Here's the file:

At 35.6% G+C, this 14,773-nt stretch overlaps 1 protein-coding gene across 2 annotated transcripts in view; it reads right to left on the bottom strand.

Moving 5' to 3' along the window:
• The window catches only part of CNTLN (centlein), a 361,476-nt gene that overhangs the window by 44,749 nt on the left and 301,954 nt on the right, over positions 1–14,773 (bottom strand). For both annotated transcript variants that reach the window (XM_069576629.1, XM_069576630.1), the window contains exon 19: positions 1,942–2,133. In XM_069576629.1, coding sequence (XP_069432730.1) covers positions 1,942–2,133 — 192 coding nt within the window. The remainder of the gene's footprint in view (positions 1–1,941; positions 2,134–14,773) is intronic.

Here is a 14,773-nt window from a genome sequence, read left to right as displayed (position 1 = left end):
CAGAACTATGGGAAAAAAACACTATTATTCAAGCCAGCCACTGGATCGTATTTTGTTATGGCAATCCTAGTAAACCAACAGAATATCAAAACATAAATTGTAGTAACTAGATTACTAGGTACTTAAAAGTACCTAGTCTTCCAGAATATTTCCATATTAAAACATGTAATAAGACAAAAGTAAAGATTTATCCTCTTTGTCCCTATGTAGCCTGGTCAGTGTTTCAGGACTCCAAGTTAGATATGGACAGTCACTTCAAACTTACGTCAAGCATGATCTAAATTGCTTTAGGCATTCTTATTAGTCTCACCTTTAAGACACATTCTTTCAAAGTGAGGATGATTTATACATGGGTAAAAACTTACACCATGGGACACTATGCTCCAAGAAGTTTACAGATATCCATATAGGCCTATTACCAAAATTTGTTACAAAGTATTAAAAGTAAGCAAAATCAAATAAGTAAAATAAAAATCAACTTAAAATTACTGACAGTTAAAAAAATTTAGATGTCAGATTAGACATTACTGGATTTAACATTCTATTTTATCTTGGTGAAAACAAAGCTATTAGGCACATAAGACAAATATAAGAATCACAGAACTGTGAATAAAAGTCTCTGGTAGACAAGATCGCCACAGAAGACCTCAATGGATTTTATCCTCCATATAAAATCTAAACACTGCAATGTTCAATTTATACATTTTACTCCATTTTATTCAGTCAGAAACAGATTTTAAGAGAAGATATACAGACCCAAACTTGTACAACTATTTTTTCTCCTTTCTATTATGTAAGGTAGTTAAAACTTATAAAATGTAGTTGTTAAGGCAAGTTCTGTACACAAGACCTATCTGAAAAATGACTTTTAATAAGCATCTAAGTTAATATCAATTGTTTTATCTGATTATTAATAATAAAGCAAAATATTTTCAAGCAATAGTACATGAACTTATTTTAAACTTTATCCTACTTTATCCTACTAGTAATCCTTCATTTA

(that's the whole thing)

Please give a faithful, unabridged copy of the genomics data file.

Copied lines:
At 35.6% G+C, this 14,773-nt stretch overlaps 1 protein-coding gene across 2 annotated transcripts in view; it reads right to left on the bottom strand.

Moving 5' to 3' along the window:
• The window catches only part of CNTLN (centlein), a 361,476-nt gene that overhangs the window by 44,749 nt on the left and 301,954 nt on the right, over positions 1–14,773 (bottom strand). For both annotated transcript variants that reach the window (XM_069576629.1, XM_069576630.1), the window contains exon 19: positions 1,942–2,133. In XM_069576629.1, coding sequence (XP_069432730.1) covers positions 1,942–2,133 — 192 coding nt within the window. The remainder of the gene's footprint in view (positions 1–1,941; positions 2,134–14,773) is intronic.

Here is a 14,773-nt window from a genome sequence, read left to right as displayed (position 1 = left end):
CAGAACTATGGGAAAAAAACACTATTATTCAAGCCAGCCACTGGATCGTATTTTGTTATGGCAATCCTAGTAAACCAACAGAATATCAAAACATAAATTGTAGTAACTAGATTACTAGGTACTTAAAAGTACCTAGTCTTCCAGAATATTTCCATATTAAAACATGTAATAAGACAAAAGTAAAGATTTATCCTCTTTGTCCCTATGTAGCCTGGTCAGTGTTTCAGGACTCCAAGTTAGATATGGACAGTCACTTCAAACTTACGTCAAGCATGATCTAAATTGCTTTAGGCATTCTTATTAGTCTCACCTTTAAGACACATTCTTTCAAAGTGAGGATGATTTATACATGGGTAAAAACTTACACCATGGGACACTATGCTCCAAGAAGTTTACAGATATCCATATAGGCCTATTACCAAAATTTGTTACAAAGTATTAAAAGTAAGCAAAATCAAATAAGTAAAATAAAAATCAACTTAAAATTACTGACAGTTAAAAAAATTTAGATGTCAGATTAGACATTACTGGATTTAACATTCTATTTTATCTTGGTGAAAACAAAGCTATTAGGCACATAAGACAAATATAAGAATCACAGAACTGTGAATAAAAGTCTCTGGTAGACAAGATCGCCACAGAAGACCTCAATGGATTTTATCCTCCATATAAAATCTAAACACTGCAATGTTCAATTTATACATTTTACTCCATTTTATTCAGTCAGAAACAGATTTTAAGAGAAGATATACAGACCCAAACTTGTACAACTATTTTTTCTCCTTTCTATTATGTAAGGTAGTTAAAACTTATAAAATGTAGTTGTTAAGGCAAGTTCTGTACACAAGACCTATCTGAAAAATGACTTTTAATAAGCATCTAAGTTAATATCAATTGTTTTATCTGATTATTAATAATAAAGCAAAATATTTTCAAGCAATAGTACATGAACTTATTTTAAACTTTATCCTACTTTATCCTACTAGTAATCCTTCATTTA